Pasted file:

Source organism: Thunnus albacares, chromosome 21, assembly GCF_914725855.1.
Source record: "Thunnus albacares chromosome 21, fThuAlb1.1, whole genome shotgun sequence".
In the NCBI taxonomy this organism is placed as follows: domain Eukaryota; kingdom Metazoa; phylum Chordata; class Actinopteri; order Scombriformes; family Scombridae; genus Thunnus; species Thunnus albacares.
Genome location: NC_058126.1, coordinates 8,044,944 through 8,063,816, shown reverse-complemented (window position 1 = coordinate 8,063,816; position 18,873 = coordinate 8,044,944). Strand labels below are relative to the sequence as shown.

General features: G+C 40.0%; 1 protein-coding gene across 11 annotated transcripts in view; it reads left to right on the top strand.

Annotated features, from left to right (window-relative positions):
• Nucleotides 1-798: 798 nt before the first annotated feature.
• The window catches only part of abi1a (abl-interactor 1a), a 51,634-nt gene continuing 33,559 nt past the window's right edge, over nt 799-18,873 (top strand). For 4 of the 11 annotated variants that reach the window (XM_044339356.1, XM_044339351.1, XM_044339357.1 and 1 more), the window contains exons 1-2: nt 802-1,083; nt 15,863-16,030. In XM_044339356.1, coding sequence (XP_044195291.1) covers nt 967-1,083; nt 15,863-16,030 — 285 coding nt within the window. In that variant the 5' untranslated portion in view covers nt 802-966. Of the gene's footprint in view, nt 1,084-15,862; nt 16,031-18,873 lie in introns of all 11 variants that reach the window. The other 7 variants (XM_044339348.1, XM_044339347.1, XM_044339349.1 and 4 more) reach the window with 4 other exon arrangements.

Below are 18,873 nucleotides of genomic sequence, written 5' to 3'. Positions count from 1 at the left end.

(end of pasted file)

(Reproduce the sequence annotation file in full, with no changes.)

Source organism: Thunnus albacares, chromosome 21, assembly GCF_914725855.1.
Source record: "Thunnus albacares chromosome 21, fThuAlb1.1, whole genome shotgun sequence".
In the NCBI taxonomy this organism is placed as follows: domain Eukaryota; kingdom Metazoa; phylum Chordata; class Actinopteri; order Scombriformes; family Scombridae; genus Thunnus; species Thunnus albacares.
Genome location: NC_058126.1, coordinates 8,044,944 through 8,063,816, shown reverse-complemented (window position 1 = coordinate 8,063,816; position 18,873 = coordinate 8,044,944). Strand labels below are relative to the sequence as shown.

General features: G+C 40.0%; 1 protein-coding gene across 11 annotated transcripts in view; it reads left to right on the top strand.

Annotated features, from left to right (window-relative positions):
• Nucleotides 1-798: 798 nt before the first annotated feature.
• The window catches only part of abi1a (abl-interactor 1a), a 51,634-nt gene continuing 33,559 nt past the window's right edge, over nt 799-18,873 (top strand). For 4 of the 11 annotated variants that reach the window (XM_044339356.1, XM_044339351.1, XM_044339357.1 and 1 more), the window contains exons 1-2: nt 802-1,083; nt 15,863-16,030. In XM_044339356.1, coding sequence (XP_044195291.1) covers nt 967-1,083; nt 15,863-16,030 — 285 coding nt within the window. In that variant the 5' untranslated portion in view covers nt 802-966. Of the gene's footprint in view, nt 1,084-15,862; nt 16,031-18,873 lie in introns of all 11 variants that reach the window. The other 7 variants (XM_044339348.1, XM_044339347.1, XM_044339349.1 and 4 more) reach the window with 4 other exon arrangements.

Below are 18,873 nucleotides of genomic sequence, written 5' to 3'. Positions count from 1 at the left end.